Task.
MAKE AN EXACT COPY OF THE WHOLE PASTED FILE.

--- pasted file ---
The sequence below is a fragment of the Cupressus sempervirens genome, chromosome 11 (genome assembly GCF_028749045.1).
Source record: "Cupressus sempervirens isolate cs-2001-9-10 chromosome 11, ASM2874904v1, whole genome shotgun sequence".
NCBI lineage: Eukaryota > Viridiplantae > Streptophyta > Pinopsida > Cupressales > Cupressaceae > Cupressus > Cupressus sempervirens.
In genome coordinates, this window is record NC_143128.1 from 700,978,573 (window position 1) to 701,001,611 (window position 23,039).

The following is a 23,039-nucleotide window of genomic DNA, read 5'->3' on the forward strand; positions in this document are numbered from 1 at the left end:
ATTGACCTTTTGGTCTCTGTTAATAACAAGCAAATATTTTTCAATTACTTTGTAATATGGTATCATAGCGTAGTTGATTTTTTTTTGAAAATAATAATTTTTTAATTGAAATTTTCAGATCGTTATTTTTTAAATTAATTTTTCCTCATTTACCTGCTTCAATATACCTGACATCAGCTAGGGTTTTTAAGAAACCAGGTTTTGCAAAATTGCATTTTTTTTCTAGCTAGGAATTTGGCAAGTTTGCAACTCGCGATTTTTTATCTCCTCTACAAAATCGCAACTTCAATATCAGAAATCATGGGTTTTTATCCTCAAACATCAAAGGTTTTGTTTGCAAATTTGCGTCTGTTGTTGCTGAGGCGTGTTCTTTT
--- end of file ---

The sequence below is a fragment of the Cupressus sempervirens genome, chromosome 11 (genome assembly GCF_028749045.1).
Source record: "Cupressus sempervirens isolate cs-2001-9-10 chromosome 11, ASM2874904v1, whole genome shotgun sequence".
NCBI lineage: Eukaryota > Viridiplantae > Streptophyta > Pinopsida > Cupressales > Cupressaceae > Cupressus > Cupressus sempervirens.
In genome coordinates, this window is record NC_143128.1 from 700,978,573 (window position 1) to 701,001,611 (window position 23,039).

The following is a 23,039-nucleotide window of genomic DNA, read 5'->3' on the forward strand; positions in this document are numbered from 1 at the left end:
ATTGACCTTTTGGTCTCTGTTAATAACAAGCAAATATTTTTCAATTACTTTGTAATATGGTATCATAGCGTAGTTGATTTTTTTTTGAAAATAATAATTTTTTAATTGAAATTTTCAGATCGTTATTTTTTAAATTAATTTTTCCTCATTTACCTGCTTCAATATACCTGACATCAGCTAGGGTTTTTAAGAAACCAGGTTTTGCAAAATTGCATTTTTTTTCTAGCTAGGAATTTGGCAAGTTTGCAACTCGCGATTTTTTATCTCCTCTACAAAATCGCAACTTCAATATCAGAAATCATGGGTTTTTATCCTCAAACATCAAAGGTTTTGTTTGCAAATTTGCGTCTGTTGTTGCTGAGGCGTGTTCTTTT